My capstone project aims at giving my school and community the opportunity to enjoy a variety of authentic cultural experiences. It also seeks ways to sustain Arabic learning through a series of video conferences with students and guest speakers from different places particularly Arabic speaking countries. In this respect, my students and the members of my community have had the chance to :
- interact with students from 6 schools in Morocco : they discussed issues related to Education, life style, food, music, traditions....
- Speak to three guests speakers who shared with them many interesting cultural aspects particularly living in Morocco as expatriates ( Ms.Lena, Ms Jeannette and Mr.Khalid )
- Watched more than 50 videos about Moroccan food, music, architecture, history ....
- tasted a variety of Moroccan cuisine .
- Tried out Moroccan traditional garments.
-Invited to visit and eat in Moroccan restaurants in Sacramento such as Casablanca and Khasbah.
The last part of my multi-layer project is a special art project( a giant puzzle as my students call it ).
A tiger’s head ( the school symbol) in a form of mosaic.
It is comprised of over 60 world languages ( hello and welcome phrases engraved on Khamsah ) particularly Arabic . I started work on the project in January, and It will be revealed either in the last week of April or May since it requires tons of hours. We also want to give more time to parents to buy the ' Khamsah".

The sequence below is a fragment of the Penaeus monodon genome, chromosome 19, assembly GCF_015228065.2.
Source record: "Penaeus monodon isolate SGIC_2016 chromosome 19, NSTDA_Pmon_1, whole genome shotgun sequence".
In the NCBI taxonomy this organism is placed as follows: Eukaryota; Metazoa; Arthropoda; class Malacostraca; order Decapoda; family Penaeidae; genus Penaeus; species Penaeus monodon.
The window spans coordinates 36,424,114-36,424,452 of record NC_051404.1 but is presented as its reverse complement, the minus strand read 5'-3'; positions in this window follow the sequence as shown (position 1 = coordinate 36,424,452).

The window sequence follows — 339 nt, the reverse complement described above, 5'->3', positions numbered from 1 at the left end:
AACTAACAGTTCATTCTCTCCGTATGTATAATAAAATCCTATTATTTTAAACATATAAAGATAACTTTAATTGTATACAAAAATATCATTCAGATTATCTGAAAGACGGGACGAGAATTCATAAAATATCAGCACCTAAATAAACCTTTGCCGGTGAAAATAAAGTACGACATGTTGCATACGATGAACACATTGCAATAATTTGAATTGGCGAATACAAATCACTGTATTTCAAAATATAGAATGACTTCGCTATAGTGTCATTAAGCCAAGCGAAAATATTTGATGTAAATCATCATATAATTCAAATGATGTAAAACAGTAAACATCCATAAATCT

The project will be displayed on the school yard with a sign showing ' Teachers of Critical Languages logo and other participants'. In April 24th, I am giving a cooking class at a public library and it is an occasion to sustain the Arabic program in my community. Most importantly, I am going to put a table and distribute flyers in April 26th during the International fair in my school .
The first week of June, I am going to furnish a corner at our school library with books in Arabic and other resources.Finally, when I return home, I will make many short videos and make them available to my school to assist the students in learning Arabic.
Please see the attached documents for more information about the mosaic .
PS: There is still about 15% of work to be done to finish the ' giant' mosaic.
What is Khamsah?
The hamsa (Arabic: خمسة khamsah, meaning lit. “five”) is a palm-shaped amulet popular throughout the Middle East and North Africa, and commonly used in jewelry and wall hangings. Depicting the open right hand, an image recognized and used as a sign of protection in many societies throughout history, the hamsa is believed to provide defense against the evil eye. The symbol predates Judaism, Christianity and Islam.
In Islam, it is also known as the hand of Fatima, so named to commemorate Muhammad’s daughter Fatima Zahra (c. 605 or 615 – 633). Levantine Christians call it the hand of Mary, for the Virgin Mary. Jews refer to it as the hand of Miriam in remembrance of the biblical Miriam, sister of Moses and Aaron.
Some say that in Islamic tradition the five fingers represent the Five Pillars of Islam. In Old-Turkish this sign is called: ‘pence-i al-i aba’, with ‘pence’ meaning ‘hand’ or ‘five’, referring to the household of the Islamic prophet Muhammed. The household of Muhammed is enumerated as those five people over whom the prophet held a cloth; they are: Fatima-tül Zehra, Ali-el Mürteza, Hasan-ül Mücteba, Hüseyin-i Desht-i Kerbela, Muhammed Mustafa.